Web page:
UPDATE: Link to a blog post by Tom Lasseter added to the end of the post, high suggest you check it out.
Apologies for the lack of coverage yesterday; our VPN was out and we couldn’t access the blog.
First is this Xinhua report, which says the crash was caused because the automatic notification system that should have told the D301 train there was a stopped train in front of it had been disabled by lightning:
Design flaws in railway signal equipment led to Saturday’s fatal high-speed train collision near Wenzhou in Zhejiang Province, the Shanghai Railway Bureau said on Thursday.
Having been struck by lightning, the signal system at Wenzhou South Railway Station failed to turn the green light to red, which caused the rear-end collision, said An Lusheng, head of the Shanghai Railway Bureau, at an investigation meeting held by the State Council in Wenzhou on Thursday.
The signal equipment was designed by a Beijing-based research and design institute and was put into use on Sept. 28, 2009, An said.
The accident revealed the railway sector’s vulnerabilities in safety infrastructure and management, An said.
More damning, perhaps, is this as-yet-unconfirmed expert testimony that the accident might have been averted if the Railway Ministry had chosen to install lighting safety equipment back in 2003:
He Jinliang, a professor at Beijing’s prestigious Tsinghua University and director of China’s National Lightning Protection Technology Standard Committee, said in an interview Wednesday that the Ministry of Railways decided in 2003, shortly before China began embarking on its drive to build an extensive high-speed rail network, against protecting the network’s power-distribution equipment for the trains with lightning rods and surge protection. The equipment in question: those tall poles that suspend power lines along the tracks, from which trains draw electricity for propulsion. That decision came even as Mr. He’s committee—a semiofficial standard-setting body—in the same year adopted standards that recommended installing those lightning-protection devices for big structures such as high-rise buildings and tall bridges.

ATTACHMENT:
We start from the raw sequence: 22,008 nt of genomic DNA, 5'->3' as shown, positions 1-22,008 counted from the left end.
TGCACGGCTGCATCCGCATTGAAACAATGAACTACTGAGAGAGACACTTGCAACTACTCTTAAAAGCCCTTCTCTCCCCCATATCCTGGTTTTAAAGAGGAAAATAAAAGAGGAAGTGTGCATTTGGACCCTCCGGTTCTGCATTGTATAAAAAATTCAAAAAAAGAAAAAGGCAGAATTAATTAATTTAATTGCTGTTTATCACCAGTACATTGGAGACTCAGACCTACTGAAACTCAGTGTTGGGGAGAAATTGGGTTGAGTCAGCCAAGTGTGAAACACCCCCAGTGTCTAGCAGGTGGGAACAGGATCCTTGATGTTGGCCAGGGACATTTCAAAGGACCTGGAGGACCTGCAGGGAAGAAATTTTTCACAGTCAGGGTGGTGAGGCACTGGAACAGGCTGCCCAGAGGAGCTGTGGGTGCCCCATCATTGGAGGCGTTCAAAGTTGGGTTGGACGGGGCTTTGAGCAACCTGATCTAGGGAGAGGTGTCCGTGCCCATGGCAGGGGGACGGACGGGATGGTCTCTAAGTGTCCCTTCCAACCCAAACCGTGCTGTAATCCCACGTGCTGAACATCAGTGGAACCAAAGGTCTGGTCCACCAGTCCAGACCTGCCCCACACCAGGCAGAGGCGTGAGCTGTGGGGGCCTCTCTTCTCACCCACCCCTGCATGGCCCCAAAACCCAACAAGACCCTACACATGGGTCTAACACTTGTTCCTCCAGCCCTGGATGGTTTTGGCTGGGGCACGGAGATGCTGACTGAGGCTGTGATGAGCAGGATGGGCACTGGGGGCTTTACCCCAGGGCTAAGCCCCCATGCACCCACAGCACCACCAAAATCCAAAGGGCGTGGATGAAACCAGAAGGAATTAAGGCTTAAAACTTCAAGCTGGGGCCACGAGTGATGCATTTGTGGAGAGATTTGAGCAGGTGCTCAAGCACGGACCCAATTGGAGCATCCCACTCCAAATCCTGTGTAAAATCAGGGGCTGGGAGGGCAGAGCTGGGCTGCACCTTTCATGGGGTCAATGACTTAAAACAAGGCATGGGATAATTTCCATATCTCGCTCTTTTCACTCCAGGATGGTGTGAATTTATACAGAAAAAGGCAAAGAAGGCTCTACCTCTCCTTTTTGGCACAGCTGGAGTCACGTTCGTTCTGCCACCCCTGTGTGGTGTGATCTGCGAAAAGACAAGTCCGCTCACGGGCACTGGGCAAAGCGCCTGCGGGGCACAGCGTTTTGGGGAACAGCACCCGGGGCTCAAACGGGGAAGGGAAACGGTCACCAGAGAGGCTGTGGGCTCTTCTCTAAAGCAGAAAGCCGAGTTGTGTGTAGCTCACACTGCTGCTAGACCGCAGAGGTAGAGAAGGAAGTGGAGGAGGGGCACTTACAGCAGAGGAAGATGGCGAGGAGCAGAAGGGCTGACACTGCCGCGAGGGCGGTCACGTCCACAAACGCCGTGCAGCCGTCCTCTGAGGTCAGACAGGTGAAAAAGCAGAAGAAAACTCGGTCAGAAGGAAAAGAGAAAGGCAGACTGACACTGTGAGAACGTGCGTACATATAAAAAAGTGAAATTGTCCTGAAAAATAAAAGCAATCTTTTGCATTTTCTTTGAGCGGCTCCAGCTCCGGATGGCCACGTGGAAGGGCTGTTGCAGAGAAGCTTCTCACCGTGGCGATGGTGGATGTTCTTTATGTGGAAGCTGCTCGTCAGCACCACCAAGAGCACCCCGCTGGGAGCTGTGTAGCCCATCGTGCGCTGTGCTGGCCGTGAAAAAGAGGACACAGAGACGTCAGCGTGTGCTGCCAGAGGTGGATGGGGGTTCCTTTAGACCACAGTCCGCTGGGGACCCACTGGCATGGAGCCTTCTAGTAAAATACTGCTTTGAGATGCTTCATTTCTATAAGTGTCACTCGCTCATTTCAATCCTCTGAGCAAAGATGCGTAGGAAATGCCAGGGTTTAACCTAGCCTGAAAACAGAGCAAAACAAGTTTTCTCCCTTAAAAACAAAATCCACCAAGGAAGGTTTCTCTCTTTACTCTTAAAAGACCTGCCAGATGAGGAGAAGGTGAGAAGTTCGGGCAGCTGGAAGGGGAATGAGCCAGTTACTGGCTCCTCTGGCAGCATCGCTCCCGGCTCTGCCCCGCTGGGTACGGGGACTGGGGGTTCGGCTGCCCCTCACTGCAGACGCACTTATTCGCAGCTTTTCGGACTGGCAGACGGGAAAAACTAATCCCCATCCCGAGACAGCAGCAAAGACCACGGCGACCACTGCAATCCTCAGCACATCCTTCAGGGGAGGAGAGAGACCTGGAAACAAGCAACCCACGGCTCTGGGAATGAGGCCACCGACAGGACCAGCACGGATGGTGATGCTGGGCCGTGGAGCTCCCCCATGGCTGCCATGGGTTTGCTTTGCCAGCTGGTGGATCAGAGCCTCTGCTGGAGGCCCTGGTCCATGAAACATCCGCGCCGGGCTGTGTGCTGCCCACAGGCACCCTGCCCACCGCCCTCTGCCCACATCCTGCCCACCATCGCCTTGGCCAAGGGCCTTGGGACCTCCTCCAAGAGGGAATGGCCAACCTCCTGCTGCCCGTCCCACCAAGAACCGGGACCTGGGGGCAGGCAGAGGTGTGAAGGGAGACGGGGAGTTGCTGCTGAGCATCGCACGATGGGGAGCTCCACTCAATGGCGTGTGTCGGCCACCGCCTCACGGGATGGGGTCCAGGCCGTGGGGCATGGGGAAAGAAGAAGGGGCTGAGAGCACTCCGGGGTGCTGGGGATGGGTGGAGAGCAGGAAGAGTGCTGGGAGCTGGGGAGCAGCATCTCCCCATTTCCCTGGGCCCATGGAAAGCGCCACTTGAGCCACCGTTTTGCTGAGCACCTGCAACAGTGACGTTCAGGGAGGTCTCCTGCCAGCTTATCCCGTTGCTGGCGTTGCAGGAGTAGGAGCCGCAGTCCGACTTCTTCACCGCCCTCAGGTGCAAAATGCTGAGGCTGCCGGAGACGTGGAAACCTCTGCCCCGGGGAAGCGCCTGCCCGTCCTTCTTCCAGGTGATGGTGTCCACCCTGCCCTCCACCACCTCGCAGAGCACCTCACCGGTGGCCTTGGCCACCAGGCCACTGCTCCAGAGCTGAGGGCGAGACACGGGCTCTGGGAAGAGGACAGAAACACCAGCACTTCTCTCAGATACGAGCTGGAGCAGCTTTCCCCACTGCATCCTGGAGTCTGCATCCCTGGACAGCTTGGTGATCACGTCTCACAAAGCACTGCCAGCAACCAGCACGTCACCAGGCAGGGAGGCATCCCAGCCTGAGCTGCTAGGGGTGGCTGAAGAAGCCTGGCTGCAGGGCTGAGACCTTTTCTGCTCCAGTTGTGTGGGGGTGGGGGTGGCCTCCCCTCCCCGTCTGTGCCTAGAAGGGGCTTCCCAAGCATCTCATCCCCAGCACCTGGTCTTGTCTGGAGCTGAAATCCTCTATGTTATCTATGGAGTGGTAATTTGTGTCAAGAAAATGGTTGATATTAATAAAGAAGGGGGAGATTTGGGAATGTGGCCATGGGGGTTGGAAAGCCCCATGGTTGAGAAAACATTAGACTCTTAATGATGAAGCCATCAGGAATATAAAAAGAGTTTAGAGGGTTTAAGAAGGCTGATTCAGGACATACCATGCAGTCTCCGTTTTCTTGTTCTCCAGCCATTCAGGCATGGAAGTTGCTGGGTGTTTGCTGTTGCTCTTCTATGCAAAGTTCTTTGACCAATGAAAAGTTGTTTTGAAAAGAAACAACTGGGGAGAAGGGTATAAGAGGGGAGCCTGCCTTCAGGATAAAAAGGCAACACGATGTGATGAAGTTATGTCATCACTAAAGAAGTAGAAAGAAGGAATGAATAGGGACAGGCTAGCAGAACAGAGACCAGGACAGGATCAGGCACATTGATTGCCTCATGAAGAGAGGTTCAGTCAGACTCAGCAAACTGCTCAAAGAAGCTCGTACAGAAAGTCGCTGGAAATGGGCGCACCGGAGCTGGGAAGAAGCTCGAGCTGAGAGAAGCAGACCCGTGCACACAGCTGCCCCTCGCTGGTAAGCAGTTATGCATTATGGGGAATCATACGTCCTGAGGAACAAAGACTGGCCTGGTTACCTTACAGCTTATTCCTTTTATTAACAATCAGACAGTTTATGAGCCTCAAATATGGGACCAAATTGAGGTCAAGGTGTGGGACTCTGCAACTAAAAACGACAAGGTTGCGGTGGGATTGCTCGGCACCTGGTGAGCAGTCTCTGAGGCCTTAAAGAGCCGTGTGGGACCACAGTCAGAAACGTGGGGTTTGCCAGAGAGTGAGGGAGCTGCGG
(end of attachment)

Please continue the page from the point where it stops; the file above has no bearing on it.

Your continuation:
Those safeguards “would not provide complete protection” against lightning, but they would reduce the likelihood that lightning would severely affect train operation, Mr. He said. “Strong lightning is dangerous as it could short-circuit the network’s power-distribution equipment and cause power outages that could paralyze signaling and safety systems.”
Mr. He said he doesn’t know why the country’s rail authorities decided to skimp on those safety devices. “But as far as I know, lighting rods or surge protectors are not installed on the high-speed rail network’s power-distribution pylons.” The lack of such safeguards, he said, could have played a role in Saturday’s accident.
Mr. He’s claim couldn’t immediately be verified. The Railways Ministry didn’t respond to requests to comment. Ministry spokesman Wang Yongping hasn’t spoken to reporters since holding a press conference on Sunday.
Meanwhile, the media appears to have been let off the leash, or perhaps just chosen to ignore it. Even state-managed CCTV has raised serious questions about government handling of the incident, as well as reflected on its broader implications. Perhaps most telling is this speech, from Qiu Qiming on “24 Hours” (translation via Shanghaiist):
“If nobody can be safe, do we still want this speed? Can we drink a glass of milk that’s safe? Can we stay in an apartment that will not fall? Can the roads we travel on in our cities not collapse? Can we travel in safe trains? And if and when a major accident does happen, can we not be in a hurry to bury the trains? Can we afford the people a basic sense of security? China, please slow down. If you’re too fast, you may leave the souls of your people behind.”
China’s Premier Wen Jiabao, who often serves as the man-on-the-ground for major disasters, is giving a press conference from Wenzhou today, despite apparently being sick:
“I am ill, having spent 11 days in bed, but I managed to come today only after my doctor reluctantly allowed me to check out of hospital. This is why I didn’t come here sooner.”
UPDATE: Well, I guess he wasn’t that sick. Check out this incredible blog post by Tom Lasseter that essentially proves, using only official Xinhua reports, that Wen was lying through his teeth about being stuck in bed for the past 11 days.